Liberty is great, but I’ve always been of the opinion Patrick Henry would have settled for less as an alternative to the big sleep when it got to crunch time. Even under tyranny, unless it’s of the theocratic strain one is usually able to get a drink, and if you’re lucky a Colombian call girl. It’s not universal suffrage, but it can hold you till the time comes.
Especially in these days of ideological absolutism on the right, the era of the reactionary drama queen, declamations of blustery martyrdom should be discouraged as much as possible since Republicans have all but ruined them for everybody. A Republican nominee is required to all but declare, “Give me zero inheritance tax or give me the electric chair,” or, “Obliterate Medicare and Social Security or give me the exhaust pipe.”
Which is one reason I don’t really believe Mitt Romney has much of a chance at all, or that he will run the neck and neck race several pundits are predicting he will, and the media would of course favor. The Republican debates were a call to martyrdom if there ever was one, refusing to blast oneself to ideological kingdom come just another way of legally changing your name to Infidel.
Yes, when cable cognoscenti promise a tight race and Bill Maher says liberals are kidding themselves about the viability of the Mighty Mittens they express the belief voters may be easily fooled, that with rivers of one-percent money flowing into Citizens United born superpacs Obama is merely a couple of bad economic numbers away from the guillotine. And that isn’t a crazy notion.
Still, it’s worth keeping in mind that incumbency remains a powerful tool, as well as that it is hardly some frivolous misconception that the Republican Party is barking like an ideological mad dog and that everybody in the electorate can hear it. Ask Jon Huntsman or any number of stalwart conservative Republicans warning the party of the perils of its unabashed batshittery and predicting a looming apocalypse. Add to this that Romney has the personal magnetism of a ripe turnip dressed in a smart suit, with history-making negative numbers.
Republicans tend to be feared as would any foe with the scruples of necrotic bacteria, as likely to take money out of the church collection plate as to put it in. But the punch of Republican propaganda is fear of the unknown, or the smearing of the little known, and in the opponent of a personally liked and admired incumbent president their reeking arsenal is more likely to blow up in their faces than to frag Obama.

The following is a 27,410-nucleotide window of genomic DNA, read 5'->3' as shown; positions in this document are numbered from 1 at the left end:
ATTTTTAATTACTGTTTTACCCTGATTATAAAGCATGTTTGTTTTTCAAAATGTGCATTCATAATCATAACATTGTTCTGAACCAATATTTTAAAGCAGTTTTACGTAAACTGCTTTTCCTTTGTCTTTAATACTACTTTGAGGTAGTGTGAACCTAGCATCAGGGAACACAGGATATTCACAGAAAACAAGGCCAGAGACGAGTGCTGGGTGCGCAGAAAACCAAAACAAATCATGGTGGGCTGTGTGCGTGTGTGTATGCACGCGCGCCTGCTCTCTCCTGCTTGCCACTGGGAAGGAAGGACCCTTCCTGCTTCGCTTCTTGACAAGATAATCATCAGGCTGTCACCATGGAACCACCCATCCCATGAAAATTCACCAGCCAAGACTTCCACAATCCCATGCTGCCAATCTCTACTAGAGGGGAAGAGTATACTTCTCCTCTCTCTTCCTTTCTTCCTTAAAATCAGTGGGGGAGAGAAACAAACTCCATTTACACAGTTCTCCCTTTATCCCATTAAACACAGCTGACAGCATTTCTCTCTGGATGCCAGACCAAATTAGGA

Despite under-achieving in some respects, all in all, given his implacable enemies and the rampant nihilism that consumed his opposition President Obama managed to prevent Bush’s Republican Plague from blossoming into a full depression, to bring back economic growth and improving employment numbers, to kill Bin Laden and to salve a suppurating health system. Voters beyond the conservative booby hatch, the majority of American voters regard the President as a person of substance and a person of admirable temperament, a pragmatist with a centrist heart, or a mildly liberal one. Mitt, the yo-yoing Banker-in-Chief retained as vessel of current Republican extremity isn’t striking me as scarily formidable, no matter how many billions Rove funnels into the smear machine.
Still, with a party as far around the bend as Republicans are, and as conceivably close to power, elections are destined as dangerous times. My own belief is that it will take several consecutively bloody presidential losses and lengthy minority status in the houses of congress before a subsiding of zealotry on the right will even begin, thoroughly reconsidered by the breadth of the Republican Party as a lost and unworthy cause. In the meantime, my survival instinct tells me to contribute money to the president’s cause, and whatever time and energy is at my disposal.